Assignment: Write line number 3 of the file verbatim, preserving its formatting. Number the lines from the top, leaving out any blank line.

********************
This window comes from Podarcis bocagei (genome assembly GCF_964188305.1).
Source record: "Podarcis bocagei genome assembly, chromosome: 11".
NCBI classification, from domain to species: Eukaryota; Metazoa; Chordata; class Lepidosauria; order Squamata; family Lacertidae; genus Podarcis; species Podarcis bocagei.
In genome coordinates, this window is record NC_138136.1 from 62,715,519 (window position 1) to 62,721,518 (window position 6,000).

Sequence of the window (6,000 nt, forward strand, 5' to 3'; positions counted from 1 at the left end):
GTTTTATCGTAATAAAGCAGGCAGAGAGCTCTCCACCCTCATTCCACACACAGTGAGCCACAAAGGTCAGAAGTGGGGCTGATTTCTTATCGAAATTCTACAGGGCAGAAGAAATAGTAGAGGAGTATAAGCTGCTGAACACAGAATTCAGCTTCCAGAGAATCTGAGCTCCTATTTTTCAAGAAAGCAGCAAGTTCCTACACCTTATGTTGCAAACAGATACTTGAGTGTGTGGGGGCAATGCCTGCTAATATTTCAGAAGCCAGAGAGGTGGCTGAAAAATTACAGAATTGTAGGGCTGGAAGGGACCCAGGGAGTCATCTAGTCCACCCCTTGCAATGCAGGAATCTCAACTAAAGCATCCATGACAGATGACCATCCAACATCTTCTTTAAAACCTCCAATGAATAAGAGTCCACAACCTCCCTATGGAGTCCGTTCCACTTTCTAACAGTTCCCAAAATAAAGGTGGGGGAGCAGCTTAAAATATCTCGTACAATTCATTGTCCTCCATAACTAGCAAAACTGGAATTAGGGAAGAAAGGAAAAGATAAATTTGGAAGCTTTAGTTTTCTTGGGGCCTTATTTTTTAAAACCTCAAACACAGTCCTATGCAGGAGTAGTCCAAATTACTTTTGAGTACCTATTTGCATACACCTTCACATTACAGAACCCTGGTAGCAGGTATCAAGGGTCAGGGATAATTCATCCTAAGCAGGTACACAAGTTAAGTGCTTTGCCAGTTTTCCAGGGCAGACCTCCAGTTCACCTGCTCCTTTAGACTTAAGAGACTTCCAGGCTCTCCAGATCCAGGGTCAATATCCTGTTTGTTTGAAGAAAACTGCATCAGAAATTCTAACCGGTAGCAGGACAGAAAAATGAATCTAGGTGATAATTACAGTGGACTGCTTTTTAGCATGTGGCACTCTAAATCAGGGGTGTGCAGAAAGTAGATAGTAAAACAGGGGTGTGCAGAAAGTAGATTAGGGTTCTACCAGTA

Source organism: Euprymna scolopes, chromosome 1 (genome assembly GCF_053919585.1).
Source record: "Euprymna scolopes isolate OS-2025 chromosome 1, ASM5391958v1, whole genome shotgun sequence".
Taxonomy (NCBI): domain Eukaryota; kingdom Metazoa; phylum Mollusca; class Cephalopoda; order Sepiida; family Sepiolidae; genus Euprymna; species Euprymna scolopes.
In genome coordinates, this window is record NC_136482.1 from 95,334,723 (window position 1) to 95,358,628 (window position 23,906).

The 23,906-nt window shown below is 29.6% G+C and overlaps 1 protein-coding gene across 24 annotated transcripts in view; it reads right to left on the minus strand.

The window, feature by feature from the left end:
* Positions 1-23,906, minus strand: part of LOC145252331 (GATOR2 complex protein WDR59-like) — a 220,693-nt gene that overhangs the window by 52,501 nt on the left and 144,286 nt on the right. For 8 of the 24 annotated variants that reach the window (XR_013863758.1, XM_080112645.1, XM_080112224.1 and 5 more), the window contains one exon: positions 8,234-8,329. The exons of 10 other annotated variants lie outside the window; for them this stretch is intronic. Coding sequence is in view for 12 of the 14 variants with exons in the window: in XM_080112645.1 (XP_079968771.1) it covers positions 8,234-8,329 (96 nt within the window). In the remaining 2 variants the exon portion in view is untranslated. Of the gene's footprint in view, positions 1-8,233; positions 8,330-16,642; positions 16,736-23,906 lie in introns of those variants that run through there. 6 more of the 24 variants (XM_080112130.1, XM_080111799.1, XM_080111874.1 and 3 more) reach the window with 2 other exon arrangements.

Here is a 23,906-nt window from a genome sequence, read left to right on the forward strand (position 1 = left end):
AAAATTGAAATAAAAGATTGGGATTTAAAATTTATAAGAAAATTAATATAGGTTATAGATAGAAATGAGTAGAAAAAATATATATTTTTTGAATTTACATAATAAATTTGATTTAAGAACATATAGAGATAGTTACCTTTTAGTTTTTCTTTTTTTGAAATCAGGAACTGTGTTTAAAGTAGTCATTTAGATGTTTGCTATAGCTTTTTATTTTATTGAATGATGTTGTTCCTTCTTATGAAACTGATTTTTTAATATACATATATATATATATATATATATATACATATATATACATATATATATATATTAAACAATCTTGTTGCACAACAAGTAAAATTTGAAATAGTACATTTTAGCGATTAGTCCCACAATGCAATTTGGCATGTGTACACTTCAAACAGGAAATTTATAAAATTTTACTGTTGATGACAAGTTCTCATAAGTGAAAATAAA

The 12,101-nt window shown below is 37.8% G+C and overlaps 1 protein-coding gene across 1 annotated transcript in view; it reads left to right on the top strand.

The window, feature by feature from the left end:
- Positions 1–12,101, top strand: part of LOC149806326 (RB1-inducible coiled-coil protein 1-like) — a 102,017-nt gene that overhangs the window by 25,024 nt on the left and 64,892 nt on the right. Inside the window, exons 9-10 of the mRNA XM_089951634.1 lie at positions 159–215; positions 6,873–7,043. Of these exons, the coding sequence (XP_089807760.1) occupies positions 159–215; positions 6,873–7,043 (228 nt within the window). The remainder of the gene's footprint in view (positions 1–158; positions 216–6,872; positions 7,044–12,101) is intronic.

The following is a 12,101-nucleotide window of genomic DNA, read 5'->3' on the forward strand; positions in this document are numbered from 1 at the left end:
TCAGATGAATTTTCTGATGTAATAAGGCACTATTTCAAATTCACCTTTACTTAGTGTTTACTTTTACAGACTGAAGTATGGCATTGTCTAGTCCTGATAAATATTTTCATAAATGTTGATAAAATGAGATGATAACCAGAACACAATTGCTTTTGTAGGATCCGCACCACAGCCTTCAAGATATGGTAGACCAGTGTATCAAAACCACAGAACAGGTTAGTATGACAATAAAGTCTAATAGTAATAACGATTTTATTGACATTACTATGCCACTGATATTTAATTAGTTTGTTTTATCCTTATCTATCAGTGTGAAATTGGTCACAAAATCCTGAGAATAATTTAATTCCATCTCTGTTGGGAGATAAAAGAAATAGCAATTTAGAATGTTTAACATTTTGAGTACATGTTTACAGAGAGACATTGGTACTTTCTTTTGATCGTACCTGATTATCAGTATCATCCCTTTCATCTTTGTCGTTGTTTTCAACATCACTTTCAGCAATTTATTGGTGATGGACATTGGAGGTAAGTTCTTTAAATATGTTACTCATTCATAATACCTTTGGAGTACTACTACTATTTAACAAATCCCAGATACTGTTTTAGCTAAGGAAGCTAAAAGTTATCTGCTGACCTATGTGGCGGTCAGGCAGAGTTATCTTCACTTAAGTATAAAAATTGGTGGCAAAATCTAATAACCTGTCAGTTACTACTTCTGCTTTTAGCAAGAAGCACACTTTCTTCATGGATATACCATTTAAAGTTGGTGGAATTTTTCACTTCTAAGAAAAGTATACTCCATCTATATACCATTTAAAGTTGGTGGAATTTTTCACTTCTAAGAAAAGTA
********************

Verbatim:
NCBI classification, from domain to species: Eukaryota; Metazoa; Chordata; class Lepidosauria; order Squamata; family Lacertidae; genus Podarcis; species Podarcis bocagei.